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SPPH researchers co-author chapter in first WHO World Report on Health Policy

May 30, 2017 |

School of Population and Public Health (SPPH) researchers have co-authored a chapter in the first World Health Organization (WHO) World Report on Health Policy and Systems Research.

Released in April, the report looks at how the health policy and systems research field has evolved, and provides insight into how the approach used in this field can help countries advance the Sustainable Development Goal agenda, a WHO release said.

“Health systems and policy research looks at the whole web of processes that make the health system work.”
Co-author Krista English

Associate Professor Babak Pourbohloul and senior research scientist Krista English of the Complexity Science Lab, housed within SPPH, co-authored ‘Benchmarks’, the second chapter of the report. Their work included a bibliometric analysis, looking at publications on health policy and systems research around the world over 25 years, the first time such a scope had been undertaken, Ms English said.

In particular, the work looked at how lower and middle income countries (LMIC) had been impacted, and their researchers’ participation, she said. The report found a five-fold increase in the number of health policy and systems research publications produced each year from 1990 to 2015 and a 10-fold increase in participation by authors from LMIC.

“Health policy and systems research is meant to support some of the most vulnerable countries and populations.”
Co-author Krista English

Participation from authors in LMIC had increased in this field over the past 10 to 12 years, Ms English said, a measure of how health policy and systems research is supporting these vulnerable countries. In turn, LMIC participating would affect change towards achieving the Sustainable Development Goals.

The report would help set funding goals for policy makers around the world, she said, and was a broad overview to be used by anyone in the member states to understand where funding was going, and where some of these resources could be redistributed to support particularly vulnerable populations.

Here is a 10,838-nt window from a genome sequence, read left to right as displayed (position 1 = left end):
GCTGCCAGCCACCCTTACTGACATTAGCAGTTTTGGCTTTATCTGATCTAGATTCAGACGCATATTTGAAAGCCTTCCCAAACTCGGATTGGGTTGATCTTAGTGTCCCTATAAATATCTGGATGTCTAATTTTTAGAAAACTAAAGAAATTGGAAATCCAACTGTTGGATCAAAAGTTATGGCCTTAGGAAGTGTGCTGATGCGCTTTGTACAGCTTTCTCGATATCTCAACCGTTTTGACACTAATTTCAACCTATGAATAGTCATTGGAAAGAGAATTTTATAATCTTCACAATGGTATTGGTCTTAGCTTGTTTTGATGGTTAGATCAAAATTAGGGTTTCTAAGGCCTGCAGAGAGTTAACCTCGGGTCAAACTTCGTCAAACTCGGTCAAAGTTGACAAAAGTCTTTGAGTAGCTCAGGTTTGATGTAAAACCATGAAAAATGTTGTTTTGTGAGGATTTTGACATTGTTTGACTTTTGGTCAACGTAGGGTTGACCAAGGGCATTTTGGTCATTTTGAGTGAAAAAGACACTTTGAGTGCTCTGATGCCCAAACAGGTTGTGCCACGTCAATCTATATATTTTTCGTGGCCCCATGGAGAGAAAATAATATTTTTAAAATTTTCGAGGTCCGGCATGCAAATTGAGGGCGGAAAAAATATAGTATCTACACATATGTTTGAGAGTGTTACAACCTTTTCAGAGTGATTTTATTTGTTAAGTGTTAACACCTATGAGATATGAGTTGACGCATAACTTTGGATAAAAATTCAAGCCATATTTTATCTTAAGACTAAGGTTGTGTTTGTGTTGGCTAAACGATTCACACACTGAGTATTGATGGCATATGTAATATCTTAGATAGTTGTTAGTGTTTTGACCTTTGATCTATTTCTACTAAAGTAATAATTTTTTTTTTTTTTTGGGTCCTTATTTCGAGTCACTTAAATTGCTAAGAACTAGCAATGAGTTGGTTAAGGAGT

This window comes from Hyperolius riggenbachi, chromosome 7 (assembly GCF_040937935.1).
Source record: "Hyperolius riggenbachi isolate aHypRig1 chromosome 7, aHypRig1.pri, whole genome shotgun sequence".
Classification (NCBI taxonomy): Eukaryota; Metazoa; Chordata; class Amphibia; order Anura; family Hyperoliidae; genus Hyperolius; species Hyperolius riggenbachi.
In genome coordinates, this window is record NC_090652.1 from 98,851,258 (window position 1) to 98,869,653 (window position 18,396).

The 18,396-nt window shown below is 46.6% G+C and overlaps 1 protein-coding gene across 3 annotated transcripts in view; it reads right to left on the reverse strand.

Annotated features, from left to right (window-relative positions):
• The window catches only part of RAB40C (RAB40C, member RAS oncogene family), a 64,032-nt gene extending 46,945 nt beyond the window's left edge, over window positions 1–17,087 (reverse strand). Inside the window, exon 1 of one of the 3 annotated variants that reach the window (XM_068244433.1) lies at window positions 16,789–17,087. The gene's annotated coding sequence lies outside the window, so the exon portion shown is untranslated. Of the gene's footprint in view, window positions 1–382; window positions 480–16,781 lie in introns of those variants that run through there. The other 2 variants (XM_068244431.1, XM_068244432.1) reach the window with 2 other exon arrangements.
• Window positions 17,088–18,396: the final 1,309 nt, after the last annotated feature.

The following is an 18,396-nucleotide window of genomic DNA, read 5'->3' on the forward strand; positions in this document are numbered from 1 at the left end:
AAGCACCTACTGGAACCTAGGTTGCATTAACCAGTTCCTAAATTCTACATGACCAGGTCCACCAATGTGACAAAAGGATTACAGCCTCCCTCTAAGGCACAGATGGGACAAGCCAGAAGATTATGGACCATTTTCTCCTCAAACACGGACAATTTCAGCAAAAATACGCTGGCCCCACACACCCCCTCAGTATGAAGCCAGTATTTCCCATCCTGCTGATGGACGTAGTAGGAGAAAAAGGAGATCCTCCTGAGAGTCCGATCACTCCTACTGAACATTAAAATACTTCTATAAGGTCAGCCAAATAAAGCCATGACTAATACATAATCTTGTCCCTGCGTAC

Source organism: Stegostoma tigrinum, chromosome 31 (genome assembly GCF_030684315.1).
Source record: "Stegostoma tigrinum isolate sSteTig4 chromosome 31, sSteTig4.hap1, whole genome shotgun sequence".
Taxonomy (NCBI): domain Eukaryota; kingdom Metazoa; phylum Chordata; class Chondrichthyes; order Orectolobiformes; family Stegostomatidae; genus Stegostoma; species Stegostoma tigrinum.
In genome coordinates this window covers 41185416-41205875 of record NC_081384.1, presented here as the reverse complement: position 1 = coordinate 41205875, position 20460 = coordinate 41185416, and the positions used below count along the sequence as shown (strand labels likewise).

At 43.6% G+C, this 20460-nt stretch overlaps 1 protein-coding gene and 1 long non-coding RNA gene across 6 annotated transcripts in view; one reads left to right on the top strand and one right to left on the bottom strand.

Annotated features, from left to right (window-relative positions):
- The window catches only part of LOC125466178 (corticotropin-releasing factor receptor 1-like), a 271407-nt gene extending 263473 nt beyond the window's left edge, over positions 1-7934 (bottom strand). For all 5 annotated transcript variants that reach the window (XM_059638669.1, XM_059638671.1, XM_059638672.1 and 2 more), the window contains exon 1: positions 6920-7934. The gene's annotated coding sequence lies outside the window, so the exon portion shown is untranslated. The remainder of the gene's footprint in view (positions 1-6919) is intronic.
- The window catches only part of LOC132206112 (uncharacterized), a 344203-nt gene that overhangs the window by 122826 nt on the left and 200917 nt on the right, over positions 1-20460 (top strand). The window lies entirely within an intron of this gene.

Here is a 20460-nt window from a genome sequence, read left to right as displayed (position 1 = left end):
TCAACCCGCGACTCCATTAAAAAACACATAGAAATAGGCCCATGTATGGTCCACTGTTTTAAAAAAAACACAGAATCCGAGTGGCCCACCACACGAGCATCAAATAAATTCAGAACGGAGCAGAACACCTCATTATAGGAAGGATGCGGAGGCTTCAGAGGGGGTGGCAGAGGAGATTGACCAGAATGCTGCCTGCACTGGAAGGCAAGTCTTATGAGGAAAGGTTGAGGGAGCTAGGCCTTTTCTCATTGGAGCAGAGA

Babak Pourbohloul

Associate Professor Babak Pourbohloul

Dr. Pourbohloul said dedicating the report to health policy and systems research was a recognition of a paradigm shift, where there was an increased recognition of the intrinsic ‘systems’ nature of health systems, to view pressing challenges in global and national health discourse through a systems lens, and to incorporate and integrate systems thinking in health policy design and decision-making in low-, middle-, and high-income countries.

“Health systems concern all organizations, people, programs, and their intricate inter-relationships, whose primary goal is to maintain and improve the health of populations.”
Associate Professor Babak Pourbohloul

The work also included a network analysis to understand North-South hemisphere and South-South hemisphere collaborations on health policy and systems research, in order to ensure that those meant to benefit from the research were participating in the process, Ms English said. This analysis found that high income countries were well-represented and low income countries’ participation was increasing at a higher rate than any other group.

“They’re on the right track but more definitely needs to be done.”
Co-author Krista English

Those interested in speaking with Dr English about this work can email her here.

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